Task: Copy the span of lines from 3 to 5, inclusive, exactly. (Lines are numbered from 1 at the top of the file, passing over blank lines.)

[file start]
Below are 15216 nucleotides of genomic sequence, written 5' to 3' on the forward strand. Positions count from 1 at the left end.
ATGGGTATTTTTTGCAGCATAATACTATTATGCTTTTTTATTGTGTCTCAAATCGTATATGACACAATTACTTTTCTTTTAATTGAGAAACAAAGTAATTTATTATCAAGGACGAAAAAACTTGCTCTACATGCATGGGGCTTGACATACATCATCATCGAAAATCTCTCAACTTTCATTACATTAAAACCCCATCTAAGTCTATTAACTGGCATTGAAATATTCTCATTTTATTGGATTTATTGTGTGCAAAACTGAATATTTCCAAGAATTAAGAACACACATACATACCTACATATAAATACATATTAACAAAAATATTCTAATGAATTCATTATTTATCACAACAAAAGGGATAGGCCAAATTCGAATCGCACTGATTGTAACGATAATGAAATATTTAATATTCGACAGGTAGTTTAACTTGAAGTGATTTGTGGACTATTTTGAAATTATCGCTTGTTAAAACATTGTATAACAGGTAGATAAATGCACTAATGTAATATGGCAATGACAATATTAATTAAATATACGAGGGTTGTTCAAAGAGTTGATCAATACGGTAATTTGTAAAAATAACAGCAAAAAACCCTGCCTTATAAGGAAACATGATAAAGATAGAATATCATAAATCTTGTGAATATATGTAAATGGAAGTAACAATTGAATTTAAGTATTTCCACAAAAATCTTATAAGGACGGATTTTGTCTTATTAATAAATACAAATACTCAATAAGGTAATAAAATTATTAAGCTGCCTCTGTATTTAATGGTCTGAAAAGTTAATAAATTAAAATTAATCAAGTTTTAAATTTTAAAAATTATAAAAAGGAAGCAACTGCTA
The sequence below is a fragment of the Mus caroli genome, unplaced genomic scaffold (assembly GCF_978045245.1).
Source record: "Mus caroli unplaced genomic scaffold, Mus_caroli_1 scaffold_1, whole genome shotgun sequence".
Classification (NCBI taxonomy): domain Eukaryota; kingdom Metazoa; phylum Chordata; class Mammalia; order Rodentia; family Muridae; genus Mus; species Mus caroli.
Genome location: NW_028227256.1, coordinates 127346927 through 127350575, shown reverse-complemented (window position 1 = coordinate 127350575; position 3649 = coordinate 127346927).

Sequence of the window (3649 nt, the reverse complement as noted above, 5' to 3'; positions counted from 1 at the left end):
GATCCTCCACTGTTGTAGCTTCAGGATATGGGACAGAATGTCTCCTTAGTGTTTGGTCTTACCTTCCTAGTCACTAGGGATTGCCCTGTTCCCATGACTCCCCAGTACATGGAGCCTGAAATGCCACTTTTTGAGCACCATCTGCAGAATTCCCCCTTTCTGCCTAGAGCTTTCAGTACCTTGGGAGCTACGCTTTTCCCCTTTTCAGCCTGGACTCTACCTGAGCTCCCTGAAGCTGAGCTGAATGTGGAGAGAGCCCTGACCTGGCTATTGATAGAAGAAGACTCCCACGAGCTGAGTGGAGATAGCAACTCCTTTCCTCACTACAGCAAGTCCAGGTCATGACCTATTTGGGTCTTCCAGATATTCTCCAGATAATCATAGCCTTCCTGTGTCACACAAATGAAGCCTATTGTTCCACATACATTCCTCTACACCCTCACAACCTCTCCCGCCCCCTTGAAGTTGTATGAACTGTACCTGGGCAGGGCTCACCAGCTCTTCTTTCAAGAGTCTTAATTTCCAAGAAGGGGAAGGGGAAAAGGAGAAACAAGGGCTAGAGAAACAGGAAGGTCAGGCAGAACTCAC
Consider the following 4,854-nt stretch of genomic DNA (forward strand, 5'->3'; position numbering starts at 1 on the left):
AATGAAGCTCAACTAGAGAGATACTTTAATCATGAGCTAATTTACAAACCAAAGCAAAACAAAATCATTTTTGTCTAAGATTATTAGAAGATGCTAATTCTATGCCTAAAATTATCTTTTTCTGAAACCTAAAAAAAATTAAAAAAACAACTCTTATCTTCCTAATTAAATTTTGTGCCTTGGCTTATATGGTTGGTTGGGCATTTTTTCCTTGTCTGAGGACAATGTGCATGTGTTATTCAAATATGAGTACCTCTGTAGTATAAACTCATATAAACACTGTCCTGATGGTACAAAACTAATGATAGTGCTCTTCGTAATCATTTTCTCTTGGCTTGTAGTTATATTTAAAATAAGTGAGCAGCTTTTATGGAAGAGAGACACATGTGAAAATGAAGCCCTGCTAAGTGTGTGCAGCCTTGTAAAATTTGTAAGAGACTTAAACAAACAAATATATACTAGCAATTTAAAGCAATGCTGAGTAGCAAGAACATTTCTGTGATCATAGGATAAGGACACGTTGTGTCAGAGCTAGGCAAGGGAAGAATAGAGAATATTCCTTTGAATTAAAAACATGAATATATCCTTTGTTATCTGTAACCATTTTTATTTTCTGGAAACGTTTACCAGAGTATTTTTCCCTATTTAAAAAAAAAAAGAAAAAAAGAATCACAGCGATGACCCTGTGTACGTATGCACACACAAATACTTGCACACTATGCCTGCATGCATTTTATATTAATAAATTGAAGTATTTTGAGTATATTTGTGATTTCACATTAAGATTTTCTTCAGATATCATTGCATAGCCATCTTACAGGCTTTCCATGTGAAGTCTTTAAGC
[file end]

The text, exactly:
The sequence below is a fragment of the Mus caroli genome, unplaced genomic scaffold (assembly GCF_978045245.1).
Source record: "Mus caroli unplaced genomic scaffold, Mus_caroli_1 scaffold_1, whole genome shotgun sequence".
Classification (NCBI taxonomy): domain Eukaryota; kingdom Metazoa; phylum Chordata; class Mammalia; order Rodentia; family Muridae; genus Mus; species Mus caroli.